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ONKYO DR-90, £800

 

Contact Jamo UK,  01788 556777,  www.onkyo.net

 

Ever since it became clear that DVD was taking off in a big way it was inevitable that sooner or later someone would fit a DVD deck and 5.1 decoder into an AV amplifier/receiver; the first 14-inch TV/DVD combos surely canít be far behindÖ Well, itís here but we must admit to being mildly surprised by the fact that Onkyo got there first. Not that Onkyo is a stranger to the home cinema market, indeed it is already a major player in AV amps and has produced several top-notch CD players, but somehow we expected one of the better-known brands to get the ball rolling.

 

Nevertheless, Onkyo have set the benchmark for what is bound to be a significant new product category, which brings us to the vexed question of what to call these things? The best Onkyo can manage is a DR-90 ĎDVD Receiverí, which really doesnít tell you much, so weíll just have to fill you in. Itís a genuine Ďone-boxí solution, connect it to a TV and some speakers and youíre in business; add a cassette deck or MD player and youíve got a got a complete home entertainment system.

 

DVD features of note include multi-speed replay (3 picture search speeds and 3 slomo speeds, in both directions), Dolby Digital, PCM and dts decoders and 3-mode picture zoom. Onkyo has decided to keep it as simple as possible, the on-screen displays during replay are actually rather basic time chapter and status displays, which contrasts with the more elaborate set-up menus. Unfortunately not having any on-screen controls has loaded up the remote handset, which has almost 60 buttons, most of them tiny and many of them badly labelled.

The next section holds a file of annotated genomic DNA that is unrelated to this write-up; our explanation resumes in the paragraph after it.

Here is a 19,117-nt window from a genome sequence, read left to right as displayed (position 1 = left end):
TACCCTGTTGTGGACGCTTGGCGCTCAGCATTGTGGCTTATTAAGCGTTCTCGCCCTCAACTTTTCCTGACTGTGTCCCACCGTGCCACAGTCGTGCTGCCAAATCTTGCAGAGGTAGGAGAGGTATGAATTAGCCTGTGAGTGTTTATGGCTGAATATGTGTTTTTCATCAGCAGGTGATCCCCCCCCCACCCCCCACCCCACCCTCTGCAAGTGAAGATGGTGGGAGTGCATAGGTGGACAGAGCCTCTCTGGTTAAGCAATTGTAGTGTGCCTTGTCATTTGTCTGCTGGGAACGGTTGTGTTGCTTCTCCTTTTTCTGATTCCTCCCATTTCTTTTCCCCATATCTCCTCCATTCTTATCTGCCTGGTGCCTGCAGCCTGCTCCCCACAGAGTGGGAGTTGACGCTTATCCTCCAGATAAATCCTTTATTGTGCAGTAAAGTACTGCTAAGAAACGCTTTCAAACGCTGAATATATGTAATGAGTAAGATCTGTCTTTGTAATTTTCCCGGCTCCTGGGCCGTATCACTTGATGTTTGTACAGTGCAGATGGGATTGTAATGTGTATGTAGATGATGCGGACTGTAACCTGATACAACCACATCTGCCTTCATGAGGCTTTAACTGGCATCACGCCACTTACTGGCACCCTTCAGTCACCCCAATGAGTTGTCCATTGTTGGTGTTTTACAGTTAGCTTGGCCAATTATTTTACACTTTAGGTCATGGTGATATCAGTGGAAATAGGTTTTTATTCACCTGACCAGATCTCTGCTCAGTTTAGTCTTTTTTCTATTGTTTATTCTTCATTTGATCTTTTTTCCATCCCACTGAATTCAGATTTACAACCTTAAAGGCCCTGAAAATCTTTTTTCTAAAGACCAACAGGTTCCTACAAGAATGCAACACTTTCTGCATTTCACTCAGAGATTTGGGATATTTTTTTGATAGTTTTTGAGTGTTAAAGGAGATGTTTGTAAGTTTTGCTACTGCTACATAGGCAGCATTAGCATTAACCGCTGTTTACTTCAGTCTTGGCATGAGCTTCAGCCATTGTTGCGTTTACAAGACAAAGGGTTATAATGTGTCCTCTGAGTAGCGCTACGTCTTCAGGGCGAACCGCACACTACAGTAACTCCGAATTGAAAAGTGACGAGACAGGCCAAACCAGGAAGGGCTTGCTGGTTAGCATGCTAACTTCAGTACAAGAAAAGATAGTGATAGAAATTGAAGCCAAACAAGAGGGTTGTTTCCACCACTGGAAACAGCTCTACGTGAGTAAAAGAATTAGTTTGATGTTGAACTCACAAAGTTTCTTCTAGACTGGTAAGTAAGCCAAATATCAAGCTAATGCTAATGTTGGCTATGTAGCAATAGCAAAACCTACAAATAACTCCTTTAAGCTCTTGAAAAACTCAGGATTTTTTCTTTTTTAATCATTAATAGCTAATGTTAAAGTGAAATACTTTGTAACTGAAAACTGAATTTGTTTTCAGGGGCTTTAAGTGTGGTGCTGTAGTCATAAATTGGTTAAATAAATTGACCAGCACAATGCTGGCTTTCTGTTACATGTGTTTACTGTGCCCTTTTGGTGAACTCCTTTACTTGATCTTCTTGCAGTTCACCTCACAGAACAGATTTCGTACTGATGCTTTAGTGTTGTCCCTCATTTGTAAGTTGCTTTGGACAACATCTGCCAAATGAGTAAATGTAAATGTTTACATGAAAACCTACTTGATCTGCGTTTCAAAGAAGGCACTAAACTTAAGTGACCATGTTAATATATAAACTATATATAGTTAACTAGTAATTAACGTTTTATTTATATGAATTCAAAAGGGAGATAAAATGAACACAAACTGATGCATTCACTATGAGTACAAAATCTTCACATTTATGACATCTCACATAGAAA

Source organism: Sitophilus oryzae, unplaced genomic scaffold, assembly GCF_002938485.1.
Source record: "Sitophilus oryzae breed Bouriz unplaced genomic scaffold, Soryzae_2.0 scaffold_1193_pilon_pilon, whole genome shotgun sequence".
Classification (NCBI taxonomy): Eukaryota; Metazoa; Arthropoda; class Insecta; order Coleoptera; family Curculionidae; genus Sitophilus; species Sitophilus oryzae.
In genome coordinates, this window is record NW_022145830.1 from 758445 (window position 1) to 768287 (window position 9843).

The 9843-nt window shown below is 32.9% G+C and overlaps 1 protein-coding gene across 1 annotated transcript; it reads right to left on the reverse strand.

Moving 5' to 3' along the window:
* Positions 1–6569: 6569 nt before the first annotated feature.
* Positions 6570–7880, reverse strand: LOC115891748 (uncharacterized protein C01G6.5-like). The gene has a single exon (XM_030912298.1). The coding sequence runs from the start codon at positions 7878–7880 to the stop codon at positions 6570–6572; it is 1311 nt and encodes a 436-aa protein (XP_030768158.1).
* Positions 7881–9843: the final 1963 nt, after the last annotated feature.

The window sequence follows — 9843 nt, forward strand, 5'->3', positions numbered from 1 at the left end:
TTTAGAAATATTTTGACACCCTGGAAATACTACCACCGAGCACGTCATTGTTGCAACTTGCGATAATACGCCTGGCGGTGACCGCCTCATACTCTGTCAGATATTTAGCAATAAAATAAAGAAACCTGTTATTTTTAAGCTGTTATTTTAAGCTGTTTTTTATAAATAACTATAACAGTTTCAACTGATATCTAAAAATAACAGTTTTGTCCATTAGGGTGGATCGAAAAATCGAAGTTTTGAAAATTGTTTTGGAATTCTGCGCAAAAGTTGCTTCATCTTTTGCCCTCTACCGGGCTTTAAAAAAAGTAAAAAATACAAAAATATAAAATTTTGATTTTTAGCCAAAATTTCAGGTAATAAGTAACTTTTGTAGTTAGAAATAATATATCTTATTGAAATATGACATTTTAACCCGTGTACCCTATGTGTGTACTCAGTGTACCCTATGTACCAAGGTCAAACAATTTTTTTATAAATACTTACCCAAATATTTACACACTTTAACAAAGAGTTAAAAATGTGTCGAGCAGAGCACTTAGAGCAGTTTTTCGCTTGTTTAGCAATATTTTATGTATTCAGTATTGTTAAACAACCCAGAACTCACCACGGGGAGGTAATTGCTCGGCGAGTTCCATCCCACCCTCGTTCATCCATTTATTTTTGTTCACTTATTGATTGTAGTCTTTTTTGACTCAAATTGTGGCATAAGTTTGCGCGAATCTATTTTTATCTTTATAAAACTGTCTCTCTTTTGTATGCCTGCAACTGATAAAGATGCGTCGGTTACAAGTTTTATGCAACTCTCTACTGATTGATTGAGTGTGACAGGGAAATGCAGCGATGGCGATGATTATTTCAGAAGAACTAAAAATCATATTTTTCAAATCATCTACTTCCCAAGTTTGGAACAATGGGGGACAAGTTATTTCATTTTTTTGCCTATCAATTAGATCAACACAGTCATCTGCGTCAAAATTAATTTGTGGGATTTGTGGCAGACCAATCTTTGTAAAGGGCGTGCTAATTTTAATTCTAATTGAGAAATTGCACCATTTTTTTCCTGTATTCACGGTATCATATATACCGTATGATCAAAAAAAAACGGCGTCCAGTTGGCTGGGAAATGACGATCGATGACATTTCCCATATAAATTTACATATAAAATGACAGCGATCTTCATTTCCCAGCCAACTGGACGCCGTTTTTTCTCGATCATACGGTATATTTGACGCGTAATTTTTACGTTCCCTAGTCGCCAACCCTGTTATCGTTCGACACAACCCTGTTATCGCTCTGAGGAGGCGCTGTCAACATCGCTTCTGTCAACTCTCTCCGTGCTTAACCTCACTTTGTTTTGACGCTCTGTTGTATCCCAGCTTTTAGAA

But we digress. The AV amplifier/tuner section adds a range of DSP modes to the feature list -- over and above the Dolby and dts surround options -- and thereís independent bass and treble controls. The amplifier is rated at 50 watts rms for the front, centre and rear surround channels, plus thereís a line-level output for an active sub woofer. It has two digital inputs, two AV plus two line audio inputs, which should be enough for most users. Connections to the outside world are handled by a single SCART (configurable for RGB or S-Video), a bank of phonos and separate composite video and S-Video outputs. The AM/FM tuner has 30 station presets and includes an RDS decoder, for displaying station/programme information and traffic reports. The remote handset has an IR learning facility and despite its apparent complexity can control only one other device, a TV.

 

Itís no larger than most AV amps, so in those terms it represents a useful space saving. Inside itís built like the proverbial brick outhouse with extensive screening around the DVD deck power supply and amplifier circuit boards. The front panel is plain and simple and but for the disc loading drawer you would hardly know it was a DVD player, even the display gives little away. Unfortunately the controls are difficult to tell apart and the grey on black labelling is almost impossible to read more than a few centimetres away.